Although Macclesfield Blues came away from Plymouth without a point, they can take some credit from their performance never the less. For significant periods in the game the Blues were dominant territorially and had the hosts on the back foot, particularly when Plymouth lost players to the bin. Sadly the Blues weren’t able to capitalise on the scant few opportunities that came their way, but lessons will have been learned.
Next up Macclesfield Blues travel down to South London to face fourth placed Blackheath. If that challenge wasn’t tough enough, the Blues then face table-topping and unbeaten Hartpury College at Priory Park. How do teams cope in the face of challenges like that? Well, you simply ignore the league position of the team you’re playing, and concentrate on winning the match. That’s the opinion of Head Coach, Giles Heagerty. He believes that even if Leicester Tigers came to play at Priory Park, the Blues would still go out aiming to win. Here’s what Giles had to say.
Plymouth was always going to be a difficult game, but were you frustrated that the Blues could not take advantage given your second half dominance and numerical advantage?
“I think there was definitely a degree of frustration there certainly, but these things happen. You just have to accept that Plymouth were a very well-organised side and were pretty streetwise on the day. Yes, they did get some yellow cards in the first half, and we weren’t able to convert a couple of chances that came our way, but you have to remember that two years ago Plymouth were playing in the Championship, so they know how to deal with pressurised situations. Their experience definitely showed on Saturday.”
What cost you the game: unforced errors or was it something more fundamental than that?
“No, I’d put it down to unforced errors unfortunately. We turned the ball over a little too easily at times in an attempt to force the play. I know they did it for the right reasons, but unfortunately their skills didn’t come up to scratch. It’s a little bit disappointing, but at the same time you have to give the players credit for sticking in there and trying to get the job done.”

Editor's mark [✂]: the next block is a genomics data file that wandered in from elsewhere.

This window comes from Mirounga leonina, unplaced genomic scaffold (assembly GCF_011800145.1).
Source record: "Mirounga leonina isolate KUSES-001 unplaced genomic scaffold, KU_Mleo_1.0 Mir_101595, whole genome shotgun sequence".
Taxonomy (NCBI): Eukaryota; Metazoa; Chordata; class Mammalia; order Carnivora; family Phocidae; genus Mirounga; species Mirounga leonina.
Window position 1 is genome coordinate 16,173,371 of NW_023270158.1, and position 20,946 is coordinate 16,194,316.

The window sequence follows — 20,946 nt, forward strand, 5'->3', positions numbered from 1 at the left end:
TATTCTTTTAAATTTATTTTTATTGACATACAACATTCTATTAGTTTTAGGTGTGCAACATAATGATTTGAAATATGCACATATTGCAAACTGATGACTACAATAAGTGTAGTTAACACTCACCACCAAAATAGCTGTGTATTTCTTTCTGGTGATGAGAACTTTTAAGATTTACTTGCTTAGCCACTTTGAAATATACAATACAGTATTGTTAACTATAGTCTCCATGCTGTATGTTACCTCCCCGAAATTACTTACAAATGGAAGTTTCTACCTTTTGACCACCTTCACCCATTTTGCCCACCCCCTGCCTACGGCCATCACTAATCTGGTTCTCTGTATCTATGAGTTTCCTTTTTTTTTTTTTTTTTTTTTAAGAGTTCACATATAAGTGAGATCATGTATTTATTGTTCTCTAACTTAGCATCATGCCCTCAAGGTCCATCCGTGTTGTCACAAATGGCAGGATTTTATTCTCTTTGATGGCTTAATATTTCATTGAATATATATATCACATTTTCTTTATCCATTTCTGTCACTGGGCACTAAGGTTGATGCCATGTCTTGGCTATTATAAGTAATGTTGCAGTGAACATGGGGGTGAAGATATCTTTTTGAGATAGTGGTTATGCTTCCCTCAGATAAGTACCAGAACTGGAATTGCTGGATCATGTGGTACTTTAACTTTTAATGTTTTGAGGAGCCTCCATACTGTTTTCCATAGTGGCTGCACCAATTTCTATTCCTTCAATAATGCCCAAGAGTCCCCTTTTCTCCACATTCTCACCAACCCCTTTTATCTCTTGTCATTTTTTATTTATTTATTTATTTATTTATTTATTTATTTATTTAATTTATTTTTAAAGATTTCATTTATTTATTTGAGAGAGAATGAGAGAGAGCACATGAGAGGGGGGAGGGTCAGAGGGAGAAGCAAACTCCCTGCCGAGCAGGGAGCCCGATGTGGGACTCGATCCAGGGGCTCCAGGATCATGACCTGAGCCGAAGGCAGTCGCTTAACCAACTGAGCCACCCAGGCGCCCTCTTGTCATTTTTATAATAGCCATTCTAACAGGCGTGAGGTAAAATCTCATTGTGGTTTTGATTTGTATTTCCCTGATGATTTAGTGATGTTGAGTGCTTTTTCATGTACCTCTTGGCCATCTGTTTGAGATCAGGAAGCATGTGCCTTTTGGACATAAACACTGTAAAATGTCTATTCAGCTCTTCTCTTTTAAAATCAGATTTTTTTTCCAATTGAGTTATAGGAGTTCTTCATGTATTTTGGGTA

Was forcing the play a measure of naivety, or an understandable reaction to the situation in which the Blues currently find themselves?
“I think it was more of a reaction to the situation we find ourselves in in general, and also the particular position we found ourselves in on Saturday. As I said previously, Plymouth are a very good, well-organised side, so they don’t give the opposition many opportunities. When we did get them I think we were maybe guilty of snatching at them.”
The challenges appear to be escalating at the moment: not only are the Blues lying near the bottom of the table, they also have to play Blackheath and Hartpury College next. Can things get any tougher?
“I think you would be justified in calling it a month from hell, but it is what it is and we just have to get on with it. Every other team at the lower end of the table will have to play the same games before the season is over, so these things tend to even out over the year.”
Can you see the Blues getting anything out of either of those two games or are the odds stacked against you?
“You have to go into every game believing you can get points, otherwise you’re defeated before you take to the field. However, you also have to be realistic. Blackheath are a good side. They’ve had some very good results this season, but they’ve also had some very tight results. Whilst our own results haven’t necessarily gone the way we would’ve liked, we have started to show a greater degree of consistency in some of our performances, and that has been encouraging. If you look at the way we played against Moseley and in patches against Plymouth – two top sides in the league – we showed we are improving and that we are capable of competing at the highest level.
“We’ve got to stick at it and keep banging on the door. If you get fixated on league position you can easily lose your focus. So my message to the players is simply this: forget about the league position and concentrate on the games in hand. We’ll travel to Blackheath and try to win the game, and we’ll host Hartpury the following week and try to do the same. If you go into matches with that kind of philosophy it doesn’t really matter who you’re playing. Leicester Tigers could turn up to Priory Park and we’d still go out there with the intention of winning the game.”